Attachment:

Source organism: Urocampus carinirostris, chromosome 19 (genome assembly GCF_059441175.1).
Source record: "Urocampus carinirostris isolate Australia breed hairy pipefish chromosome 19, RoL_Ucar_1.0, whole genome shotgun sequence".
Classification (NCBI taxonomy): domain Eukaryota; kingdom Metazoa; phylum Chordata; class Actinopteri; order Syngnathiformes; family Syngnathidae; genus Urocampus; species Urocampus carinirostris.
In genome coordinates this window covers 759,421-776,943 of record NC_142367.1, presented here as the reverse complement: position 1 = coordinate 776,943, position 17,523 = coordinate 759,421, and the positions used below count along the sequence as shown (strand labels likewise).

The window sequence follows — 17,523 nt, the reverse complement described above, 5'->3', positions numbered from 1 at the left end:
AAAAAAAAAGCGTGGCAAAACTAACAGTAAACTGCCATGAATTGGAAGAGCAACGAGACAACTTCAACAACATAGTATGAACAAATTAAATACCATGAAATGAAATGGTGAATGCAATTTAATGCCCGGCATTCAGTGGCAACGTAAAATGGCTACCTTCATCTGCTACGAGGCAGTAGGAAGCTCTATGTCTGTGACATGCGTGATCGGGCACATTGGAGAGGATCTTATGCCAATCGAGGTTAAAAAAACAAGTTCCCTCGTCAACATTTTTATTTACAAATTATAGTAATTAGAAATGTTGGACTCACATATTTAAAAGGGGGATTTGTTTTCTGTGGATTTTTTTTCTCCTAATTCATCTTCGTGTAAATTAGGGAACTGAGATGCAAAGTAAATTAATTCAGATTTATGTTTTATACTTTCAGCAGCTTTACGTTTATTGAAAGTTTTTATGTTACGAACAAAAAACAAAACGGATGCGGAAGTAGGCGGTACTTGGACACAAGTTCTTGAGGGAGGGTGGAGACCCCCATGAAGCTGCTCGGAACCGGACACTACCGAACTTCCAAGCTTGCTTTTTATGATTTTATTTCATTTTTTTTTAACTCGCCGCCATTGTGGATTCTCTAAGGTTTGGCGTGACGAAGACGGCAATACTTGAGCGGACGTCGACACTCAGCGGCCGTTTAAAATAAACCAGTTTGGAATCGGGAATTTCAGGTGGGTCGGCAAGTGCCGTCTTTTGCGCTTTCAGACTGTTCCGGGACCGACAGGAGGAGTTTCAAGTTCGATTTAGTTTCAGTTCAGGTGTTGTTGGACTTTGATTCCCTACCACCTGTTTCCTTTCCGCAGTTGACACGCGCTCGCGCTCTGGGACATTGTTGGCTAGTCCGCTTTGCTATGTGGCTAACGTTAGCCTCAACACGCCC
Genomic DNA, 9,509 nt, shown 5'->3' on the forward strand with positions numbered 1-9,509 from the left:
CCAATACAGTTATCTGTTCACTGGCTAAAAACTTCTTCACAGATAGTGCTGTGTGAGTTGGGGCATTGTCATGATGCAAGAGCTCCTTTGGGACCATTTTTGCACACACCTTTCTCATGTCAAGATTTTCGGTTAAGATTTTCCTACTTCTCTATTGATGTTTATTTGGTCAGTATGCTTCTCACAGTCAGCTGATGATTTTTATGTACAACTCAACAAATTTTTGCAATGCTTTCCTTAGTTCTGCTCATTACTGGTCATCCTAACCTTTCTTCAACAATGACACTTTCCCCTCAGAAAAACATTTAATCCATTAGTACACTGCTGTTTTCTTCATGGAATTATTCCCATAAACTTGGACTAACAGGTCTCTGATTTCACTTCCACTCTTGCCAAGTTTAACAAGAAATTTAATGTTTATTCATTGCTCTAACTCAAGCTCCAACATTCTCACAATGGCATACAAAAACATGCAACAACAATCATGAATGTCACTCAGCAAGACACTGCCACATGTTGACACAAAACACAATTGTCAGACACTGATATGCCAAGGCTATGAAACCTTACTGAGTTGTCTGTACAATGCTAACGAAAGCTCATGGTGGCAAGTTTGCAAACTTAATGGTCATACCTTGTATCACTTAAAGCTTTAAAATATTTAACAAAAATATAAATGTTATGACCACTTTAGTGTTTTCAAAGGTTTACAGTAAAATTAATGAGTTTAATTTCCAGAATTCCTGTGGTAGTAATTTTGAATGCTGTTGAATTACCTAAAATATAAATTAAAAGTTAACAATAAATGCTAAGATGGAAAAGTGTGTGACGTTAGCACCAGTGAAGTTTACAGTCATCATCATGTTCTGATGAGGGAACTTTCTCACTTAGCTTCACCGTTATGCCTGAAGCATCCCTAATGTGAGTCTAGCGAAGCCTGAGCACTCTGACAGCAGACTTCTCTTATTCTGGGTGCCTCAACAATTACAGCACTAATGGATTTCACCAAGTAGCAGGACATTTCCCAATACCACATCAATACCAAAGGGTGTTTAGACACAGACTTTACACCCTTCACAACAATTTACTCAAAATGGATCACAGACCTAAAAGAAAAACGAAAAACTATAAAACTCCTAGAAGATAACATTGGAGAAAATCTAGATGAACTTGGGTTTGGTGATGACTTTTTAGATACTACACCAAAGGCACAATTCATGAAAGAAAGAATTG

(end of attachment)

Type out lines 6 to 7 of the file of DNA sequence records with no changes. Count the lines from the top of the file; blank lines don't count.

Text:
AAAAAAAAAGCGTGGCAAAACTAACAGTAAACTGCCATGAATTGGAAGAGCAACGAGACAACTTCAACAACATAGTATGAACAAATTAAATACCATGAAATGAAATGGTGAATGCAATTTAATGCCCGGCATTCAGTGGCAACGTAAAATGGCTACCTTCATCTGCTACGAGGCAGTAGGAAGCTCTATGTCTGTGACATGCGTGATCGGGCACATTGGAGAGGATCTTATGCCAATCGAGGTTAAAAAAACAAGTTCCCTCGTCAACATTTTTATTTACAAATTATAGTAATTAGAAATGTTGGACTCACATATTTAAAAGGGGGATTTGTTTTCTGTGGATTTTTTTTCTCCTAATTCATCTTCGTGTAAATTAGGGAACTGAGATGCAAAGTAAATTAATTCAGATTTATGTTTTATACTTTCAGCAGCTTTACGTTTATTGAAAGTTTTTATGTTACGAACAAAAAACAAAACGGATGCGGAAGTAGGCGGTACTTGGACACAAGTTCTTGAGGGAGGGTGGAGACCCCCATGAAGCTGCTCGGAACCGGACACTACCGAACTTCCAAGCTTGCTTTTTATGATTTTATTTCATTTTTTTTTAACTCGCCGCCATTGTGGATTCTCTAAGGTTTGGCGTGACGAAGACGGCAATACTTGAGCGGACGTCGACACTCAGCGGCCGTTTAAAATAAACCAGTTTGGAATCGGGAATTTCAGGTGGGTCGGCAAGTGCCGTCTTTTGCGCTTTCAGACTGTTCCGGGACCGACAGGAGGAGTTTCAAGTTCGATTTAGTTTCAGTTCAGGTGTTGTTGGACTTTGATTCCCTACCACCTGTTTCCTTTCCGCAGTTGACACGCGCTCGCGCTCTGGGACATTGTTGGCTAGTCCGCTTTGCTATGTGGCTAACGTTAGCCTCAACACGCCC
Genomic DNA, 9,509 nt, shown 5'->3' on the forward strand with positions numbered 1-9,509 from the left: